When using a tilt shift lens I find myself using the two features of tilting and shifting for separate photos. If I want to control the depth of field such as in a portrait or macro shot I will tilt the lens. If I want to control the perspective such as in architecture I will shift the lens. That brought me to thinking, they both seem like very complex movements of the lens, so why not separate them into their own dedicated pieces. This would seemingly save on costs and simplify the design significantly. I might be missing a key feature of combining the two features together, but I have not encountered that so the question still perplexes me.
Well, to begin with, a tilt-shift lens is a rather limited substitute for a proper bellows setup with free movement of the front lens. Offering only shift or only tilt makes that even worse. That said, shift-only SLR lenses have been made, such as the 35mm Nikkor PC "Perspective Control" from the early sixties. Canon answered with a tilt-shift lens in 1973, says Wikipedia, and after that the marketplace hath spoken - yes, we'd like both tilt and shift in one lens, please. Anyway, a T/S lens is in principle just a medium-format lens on a purely mechanical tilt/shift mounting, it's not exactly rocket science to design and manufacture this.
The high price has more to do with very limited demand and correspondingly small production volumes (plus that the Canon versions at least are absurdly well-built, similar in feel to early EOS L lenses before they started to use plastic), dividing it up into separate tilt and shift versions could only make this worse.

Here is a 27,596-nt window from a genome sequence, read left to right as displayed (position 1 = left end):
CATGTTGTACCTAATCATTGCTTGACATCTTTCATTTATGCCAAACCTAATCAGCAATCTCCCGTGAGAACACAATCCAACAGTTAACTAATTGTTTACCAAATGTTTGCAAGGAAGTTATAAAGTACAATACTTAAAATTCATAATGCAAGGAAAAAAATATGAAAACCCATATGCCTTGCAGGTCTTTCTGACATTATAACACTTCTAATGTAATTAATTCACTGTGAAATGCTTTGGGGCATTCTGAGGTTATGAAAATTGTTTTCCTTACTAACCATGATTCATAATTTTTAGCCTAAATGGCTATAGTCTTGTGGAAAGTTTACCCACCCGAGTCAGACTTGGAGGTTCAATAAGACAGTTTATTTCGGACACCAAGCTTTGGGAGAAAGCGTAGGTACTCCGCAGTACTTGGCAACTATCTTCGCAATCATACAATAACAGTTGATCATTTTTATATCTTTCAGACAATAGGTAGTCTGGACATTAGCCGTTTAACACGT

All the SLR tilt-shift lenses I've used have had a tilt action that shifts the tilted lens elements relative to the centerline of the untilted lens, resulting in a noticeable and significant shift of viewpoint when tilted. Including a shift mechanism (that can be rotated to act parallel to the tilt mechanism) provides a simple way to compensate for that shift when positioning the camera to accommodate it is not feasible.
Sounds like you really want a view camera. They are great for controlling dept of field during product shots. or for hard core macro shots. I'm a bit confused how you'd use it for portraits, most of the time, you want the eyes in focus. View cameras are a PITA to use, but they can tilt separately from shifting, tilt in two axis, etc.
Used view cameras are cheap. Some bloggers, such as Alex Koloskov, use a FF digital camera as the back. There are, of course, medium format digital backs, but they are wicked expensive.